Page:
The drive down south to Valdez was scenic and pleasant.   Trans-Alaska oil pipeline is visible from Highway 4 for quite many miles all the way to Valdez.  It zig-zags across the landscape. The oil from this pipeline is loaded to onto ships at the Valdez oil terminal.  

About 20 miles approaching Valdez on Highway 4, there are many beautiful waterfalls of various sizes.  If you see cars stopped on the side of the road, just pull away. Very likely there are wildlife or spectacular waterfalls.

Valdez is a fishing port, both for commercial and sport fishing.  

We were here for two specific activities:

1) to do the famous 10-hour seakayaking and to get lost in the maze of icebergs in Prince Williams Sounds.

2) To do sport fishing.  

They are all pricey, but those experiences were just PRICELESS.  

We chose to stay at Blessing House Bed and Breakfast so that we could do some cooking.  To our suprise, as we strolled around the town on our first day of arrival, we were drawn to a place where the fishermen were busy sorting, cleaning, filleting their catch. They practically threw away  fish they deemed small (not small to me though) and also the fish eggs.  We were allowed to take them home when requested.  They became our dinner, in addition to some vegetable we bought at the local grocery store.  I was very amazed at how expensive a fish (halibut/salmon) is at all restaurants we had frequented in Alaska.  The cheapest would still be  $15 and above.  One would have thought the price should be lower when the supply is so plentiful.  



The distance between Valdez to Seward is about 550 miles, taking us about 10 hours with one night stay in between.  Highway 1 from Glennallen to Palmer is very winding and could be dangareous. Any misturns might send your vehicle off the cliff.  However the drive on Seward highway was a completely different story.  Heralded as a National Forest scenic byway, the drive on the 127-mile Seward highway run south from Anchorage to port town of Seward is beyond pleasant. It parallels the track of Alaska Railroad most of the way and crosses the Kenai Peninsula before reaching Seward. We pulled over so many times for photos.  Personally, this is the most scenic highway in USA. Yes, even better than the view on Route 1 Pacific coast highway in California.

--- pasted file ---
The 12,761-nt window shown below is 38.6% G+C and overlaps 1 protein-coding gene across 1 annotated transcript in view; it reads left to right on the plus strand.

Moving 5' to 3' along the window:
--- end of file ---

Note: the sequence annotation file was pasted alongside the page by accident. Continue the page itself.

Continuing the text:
We came here for three activites:

1) Viewing marine life with Kenai Fjords Tour.

2) Hiking on Exit glacier.  

3) Viewing spawning salmons in Grouse Creek, a small stream that runs adjacent to the Seward Highway just outside of Seward.

The Exit Glacier hike is the best hiking experience I ever have, even after my hiking trip in El Chalten, Argentina. The overlooking on Harding Icefield at the end of the trail was speechless and surreal.  If opportunity presents itself again, I would do it again in a heartbeat.

I respect salmon greatly after this trip, even though I still am a salmon eater. They play a key role in bringing nutrients from the ocean back into rivers and the wildlife community. After spending years in ocean, these salmons can somewhat smell their way from the ocean back to their specific birthplace, which is a river/stream/creek.  They die within two weeks after spawning.  Their decomposed body feed the hatchlings and the wildlife community.  No words could describe the astonishment of seeing the ten of thousands of salmons overcoming all sorts of obstacles just to swim upstreams for spawning, even knowing the preyers, the bears, are waiting upstream.  Quite a God given ecosystem.


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